Business Case for CSR

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The “business case” refers to the commercial business benefits of CSR in quantifiable terms which convince ‘non-believers’ of the business benefits of CSR. Today consumers, investors, governments and even employees have become more sophisticated and more aware of good corporate behaviour, or lack thereof.

In this new business environment, a company’s reputation has become one of its most valuable assets, and CSR has become one of the key components of corporate reputation.

Positive CSR experiences build confidence and goodwill with stakeholders. Many organisations have developed clear CSR efforts as strategic branding and management approach in achieving a win-win outcome.

Business Case for CSR

Create Shareholder Value

Investors are becoming more concerned to invest in companies that act with good corporate governance and social responsibility. Increasingly, a company’s performance as a responsible business is key to its financial and stock market standing, helping to protect it from instability and share price volatility.

Increased Revenue Base

CSR can boost factors that drive revenue in important ways. CSR initiatives and cause-related marketing could build reputation and goodwill among suppliers and customers. Employees who identify with the social mission are likely to be motivated, committed, and more prepared to make sacrifices as a team member.

Strategic Branding

A company’s reputation is fundamental in maintaining and attracting new customer base. Global consumers today are more selective and sensitive about buying eco-friendly products and care to consider company’s image and CSR efforts. A distinctive CSR profile serves as a strategic branding tool in differentiating from competitors.

Example: Marks and Spencer’s has effectively positioned itself as the most environmentally sound and socially responsible UK retailer, while in contrast is Primark, another UK retailer, which has faced reduction in the number of consumer footfalls, because of its wide negative publicity.

Operations Efficiency

The efficiency of a business is about productivity and effective use of resources. CSR can help to increase efficiency through environment conservation and recycling initiatives, as part of eco-efficiency strategy.

Positive management-employee relations are also crucial in bringing about good customer service, productivity and product innovation.

Example: Hotel Orchid, Sony, Toyota and ITC have adopted environmental sustainable methods in the areas of solid waste management, energy efficiency, water conservation and preservation, and others. These have reduced their operational cost to a large extent and have also provided unique positioning in the minds of the consumer.

Increased Productivity and Quality

CSR facilitates increased productivity within the organisation.

Example: Companies that improve their supply chain practices, labour conditions, and facilitate increased employee involvement, results in reduction in errors and defective pieces in their work producing higher quality of products and services5 .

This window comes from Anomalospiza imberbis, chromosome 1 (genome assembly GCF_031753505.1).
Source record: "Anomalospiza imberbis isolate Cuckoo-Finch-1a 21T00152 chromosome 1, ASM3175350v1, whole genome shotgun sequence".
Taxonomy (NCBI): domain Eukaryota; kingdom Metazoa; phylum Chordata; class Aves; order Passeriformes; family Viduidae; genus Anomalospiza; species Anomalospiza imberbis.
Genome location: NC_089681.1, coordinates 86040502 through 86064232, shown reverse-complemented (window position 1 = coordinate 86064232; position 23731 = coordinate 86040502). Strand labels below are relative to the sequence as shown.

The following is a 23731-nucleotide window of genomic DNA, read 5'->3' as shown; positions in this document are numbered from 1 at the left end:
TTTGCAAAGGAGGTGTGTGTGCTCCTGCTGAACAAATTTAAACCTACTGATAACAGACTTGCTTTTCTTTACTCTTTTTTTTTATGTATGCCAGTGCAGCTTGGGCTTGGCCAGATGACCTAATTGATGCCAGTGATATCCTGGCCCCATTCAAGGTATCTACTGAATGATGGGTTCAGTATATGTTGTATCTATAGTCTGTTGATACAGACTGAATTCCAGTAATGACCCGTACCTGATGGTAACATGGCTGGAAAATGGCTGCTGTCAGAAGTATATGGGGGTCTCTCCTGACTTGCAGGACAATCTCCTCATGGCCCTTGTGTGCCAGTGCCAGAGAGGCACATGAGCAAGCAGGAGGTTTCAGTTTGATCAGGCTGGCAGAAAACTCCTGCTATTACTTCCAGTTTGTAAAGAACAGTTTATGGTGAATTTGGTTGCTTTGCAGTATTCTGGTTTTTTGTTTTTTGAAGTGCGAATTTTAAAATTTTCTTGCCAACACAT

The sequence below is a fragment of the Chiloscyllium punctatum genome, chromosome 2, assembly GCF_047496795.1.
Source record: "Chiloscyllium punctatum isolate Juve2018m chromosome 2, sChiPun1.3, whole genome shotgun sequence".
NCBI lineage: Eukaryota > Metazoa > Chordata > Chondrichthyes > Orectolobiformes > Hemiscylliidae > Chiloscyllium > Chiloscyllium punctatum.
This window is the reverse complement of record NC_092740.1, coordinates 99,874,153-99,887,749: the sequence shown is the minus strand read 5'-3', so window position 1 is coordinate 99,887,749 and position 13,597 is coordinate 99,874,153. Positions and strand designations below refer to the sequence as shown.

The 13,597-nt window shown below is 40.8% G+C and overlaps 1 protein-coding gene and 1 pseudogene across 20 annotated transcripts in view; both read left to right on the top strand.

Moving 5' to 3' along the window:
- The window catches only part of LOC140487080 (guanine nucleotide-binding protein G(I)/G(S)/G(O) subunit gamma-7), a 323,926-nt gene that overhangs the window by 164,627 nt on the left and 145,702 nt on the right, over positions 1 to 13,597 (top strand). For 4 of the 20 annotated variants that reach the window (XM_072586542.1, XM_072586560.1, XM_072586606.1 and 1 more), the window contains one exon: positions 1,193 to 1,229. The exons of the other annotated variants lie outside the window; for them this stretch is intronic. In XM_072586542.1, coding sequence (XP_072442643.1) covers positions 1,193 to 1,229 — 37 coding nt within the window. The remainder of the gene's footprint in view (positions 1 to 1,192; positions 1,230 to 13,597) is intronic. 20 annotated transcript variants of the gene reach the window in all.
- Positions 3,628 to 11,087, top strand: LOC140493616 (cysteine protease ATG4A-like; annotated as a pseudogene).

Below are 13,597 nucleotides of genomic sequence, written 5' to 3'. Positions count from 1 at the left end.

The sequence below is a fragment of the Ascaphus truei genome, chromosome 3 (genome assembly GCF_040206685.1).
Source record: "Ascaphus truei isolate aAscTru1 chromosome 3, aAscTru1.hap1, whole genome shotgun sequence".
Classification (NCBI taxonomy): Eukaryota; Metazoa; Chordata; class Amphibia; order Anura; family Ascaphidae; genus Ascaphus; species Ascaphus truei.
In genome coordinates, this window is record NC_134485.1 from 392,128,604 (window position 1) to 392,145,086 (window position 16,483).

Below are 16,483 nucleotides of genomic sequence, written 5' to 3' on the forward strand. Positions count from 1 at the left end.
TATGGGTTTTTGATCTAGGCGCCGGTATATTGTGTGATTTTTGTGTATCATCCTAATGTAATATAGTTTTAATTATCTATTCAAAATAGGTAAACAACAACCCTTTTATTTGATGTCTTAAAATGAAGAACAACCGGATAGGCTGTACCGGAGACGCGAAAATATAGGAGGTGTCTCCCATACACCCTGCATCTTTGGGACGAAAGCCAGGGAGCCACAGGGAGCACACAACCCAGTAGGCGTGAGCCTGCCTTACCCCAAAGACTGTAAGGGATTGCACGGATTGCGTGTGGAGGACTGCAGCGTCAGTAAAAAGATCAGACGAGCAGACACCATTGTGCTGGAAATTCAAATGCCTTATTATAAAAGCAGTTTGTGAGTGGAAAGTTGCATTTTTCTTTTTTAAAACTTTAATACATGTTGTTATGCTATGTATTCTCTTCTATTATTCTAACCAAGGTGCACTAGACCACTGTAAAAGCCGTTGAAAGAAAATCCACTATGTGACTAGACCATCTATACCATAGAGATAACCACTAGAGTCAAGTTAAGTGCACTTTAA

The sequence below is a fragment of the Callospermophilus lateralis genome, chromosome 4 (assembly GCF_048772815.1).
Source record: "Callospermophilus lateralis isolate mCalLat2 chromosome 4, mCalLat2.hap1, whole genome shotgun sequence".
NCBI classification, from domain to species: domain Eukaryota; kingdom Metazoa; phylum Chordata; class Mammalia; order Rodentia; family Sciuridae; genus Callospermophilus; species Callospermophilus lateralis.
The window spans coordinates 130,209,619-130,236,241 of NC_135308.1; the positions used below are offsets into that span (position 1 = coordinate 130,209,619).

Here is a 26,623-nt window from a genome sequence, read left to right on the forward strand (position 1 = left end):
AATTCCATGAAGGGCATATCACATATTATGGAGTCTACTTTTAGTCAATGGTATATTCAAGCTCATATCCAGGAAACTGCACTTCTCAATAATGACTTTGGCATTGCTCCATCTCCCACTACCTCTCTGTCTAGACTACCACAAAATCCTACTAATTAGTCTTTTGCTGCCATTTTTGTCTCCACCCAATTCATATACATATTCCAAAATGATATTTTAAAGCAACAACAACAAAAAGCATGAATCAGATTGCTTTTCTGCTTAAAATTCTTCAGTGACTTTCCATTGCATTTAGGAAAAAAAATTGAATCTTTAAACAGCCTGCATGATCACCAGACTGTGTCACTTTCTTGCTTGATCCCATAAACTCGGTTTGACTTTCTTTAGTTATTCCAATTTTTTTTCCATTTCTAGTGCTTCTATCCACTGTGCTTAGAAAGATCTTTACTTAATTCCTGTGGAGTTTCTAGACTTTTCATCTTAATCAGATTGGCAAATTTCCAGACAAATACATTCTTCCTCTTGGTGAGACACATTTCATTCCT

Access to New Markets

CSR also provides business organisations with access to new markets, improves competitiveness and market positioning.

Example: A small firm that is certified to have environmental and social standards6 can be a supplier to international retailers like Marks and Spencer’s, Levi’s, Mitsubishi, and so on.

This enhances the company’s brand image and reputation and enjoys greater credibility with the government as well as political organisations.

Better Access to Capital

Access to capital enables a company to grow and make timely investment. Companies with good CSR standing are likely to be able to secure equity and debt capital with utmost ease. The growth emphasis in Socially Responsible Investment (SRI) is a clear indication of likely future trends.

Human & Intellectual Capital

A company’s human and intellectual capital is one of its most valuable assets. Good workplace conditions and relations can help a company to attract, keep and develop human capital, keeping operations and staff morale high.

Community involvement can play a complementary role in developing new skills set, encouraging participation, sharing and team spirit in the workplace as well.

Example: The employees in the Tata Group, L&T, Infosys, and Wipro find the organisations to be more employee sensitive and friendly.

Lower Business Risk

Companies are being held increasingly accountable for their actions today. Such business risk could affect reputation, access to capital and even long-term viability in some instance. Proactive dialogue with external stakeholders can help to foster understanding, in pre-empting and minimising the repercussions.

Example: The Coca-cola Pesticide case in India, affected the trust of all its stakeholders, right from the consumers to the investors of Coca-cola. In that period, their sales declined by up to fifteen per cent across the country.

If Coco-cola had fulfilled its CSR, it wouldn’t have undergone this crisis and would have certainly reduced its social, environment and economic risk exposure to a large extent.

Business Ethics

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Corporate social responsibility (CSR)

Lean Six Sigma

Research Methodology


Operations Research

Operation Management

Service Operations Management

Procurement Management

Strategic Management

Supply Chain

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